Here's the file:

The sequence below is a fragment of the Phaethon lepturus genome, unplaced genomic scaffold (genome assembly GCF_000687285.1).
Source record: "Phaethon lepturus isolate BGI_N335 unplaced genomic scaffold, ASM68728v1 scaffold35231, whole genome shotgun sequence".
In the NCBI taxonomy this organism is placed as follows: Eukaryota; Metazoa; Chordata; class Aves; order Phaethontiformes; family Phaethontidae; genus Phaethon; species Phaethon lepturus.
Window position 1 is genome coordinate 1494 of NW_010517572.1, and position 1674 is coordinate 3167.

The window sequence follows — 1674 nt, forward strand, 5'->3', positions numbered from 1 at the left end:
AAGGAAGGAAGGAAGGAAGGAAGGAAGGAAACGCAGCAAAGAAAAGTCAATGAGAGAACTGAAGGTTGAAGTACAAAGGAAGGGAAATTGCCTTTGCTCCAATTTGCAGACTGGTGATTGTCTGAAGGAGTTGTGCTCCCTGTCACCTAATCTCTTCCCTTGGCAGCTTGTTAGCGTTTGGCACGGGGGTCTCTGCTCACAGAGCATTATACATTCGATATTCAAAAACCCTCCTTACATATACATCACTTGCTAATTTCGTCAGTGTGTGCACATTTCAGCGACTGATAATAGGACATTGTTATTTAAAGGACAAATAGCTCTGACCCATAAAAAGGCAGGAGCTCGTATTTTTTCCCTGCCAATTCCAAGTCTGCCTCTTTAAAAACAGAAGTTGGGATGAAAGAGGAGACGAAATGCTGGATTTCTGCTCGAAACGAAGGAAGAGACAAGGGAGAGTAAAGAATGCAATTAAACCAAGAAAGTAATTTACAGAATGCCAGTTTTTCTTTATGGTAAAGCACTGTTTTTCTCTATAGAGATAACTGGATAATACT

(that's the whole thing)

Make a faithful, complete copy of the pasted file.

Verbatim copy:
The sequence below is a fragment of the Phaethon lepturus genome, unplaced genomic scaffold (genome assembly GCF_000687285.1).
Source record: "Phaethon lepturus isolate BGI_N335 unplaced genomic scaffold, ASM68728v1 scaffold35231, whole genome shotgun sequence".
In the NCBI taxonomy this organism is placed as follows: Eukaryota; Metazoa; Chordata; class Aves; order Phaethontiformes; family Phaethontidae; genus Phaethon; species Phaethon lepturus.
Window position 1 is genome coordinate 1494 of NW_010517572.1, and position 1674 is coordinate 3167.

The window sequence follows — 1674 nt, forward strand, 5'->3', positions numbered from 1 at the left end:
AAGGAAGGAAGGAAGGAAGGAAGGAAGGAAACGCAGCAAAGAAAAGTCAATGAGAGAACTGAAGGTTGAAGTACAAAGGAAGGGAAATTGCCTTTGCTCCAATTTGCAGACTGGTGATTGTCTGAAGGAGTTGTGCTCCCTGTCACCTAATCTCTTCCCTTGGCAGCTTGTTAGCGTTTGGCACGGGGGTCTCTGCTCACAGAGCATTATACATTCGATATTCAAAAACCCTCCTTACATATACATCACTTGCTAATTTCGTCAGTGTGTGCACATTTCAGCGACTGATAATAGGACATTGTTATTTAAAGGACAAATAGCTCTGACCCATAAAAAGGCAGGAGCTCGTATTTTTTCCCTGCCAATTCCAAGTCTGCCTCTTTAAAAACAGAAGTTGGGATGAAAGAGGAGACGAAATGCTGGATTTCTGCTCGAAACGAAGGAAGAGACAAGGGAGAGTAAAGAATGCAATTAAACCAAGAAAGTAATTTACAGAATGCCAGTTTTTCTTTATGGTAAAGCACTGTTTTTCTCTATAGAGATAACTGGATAATACT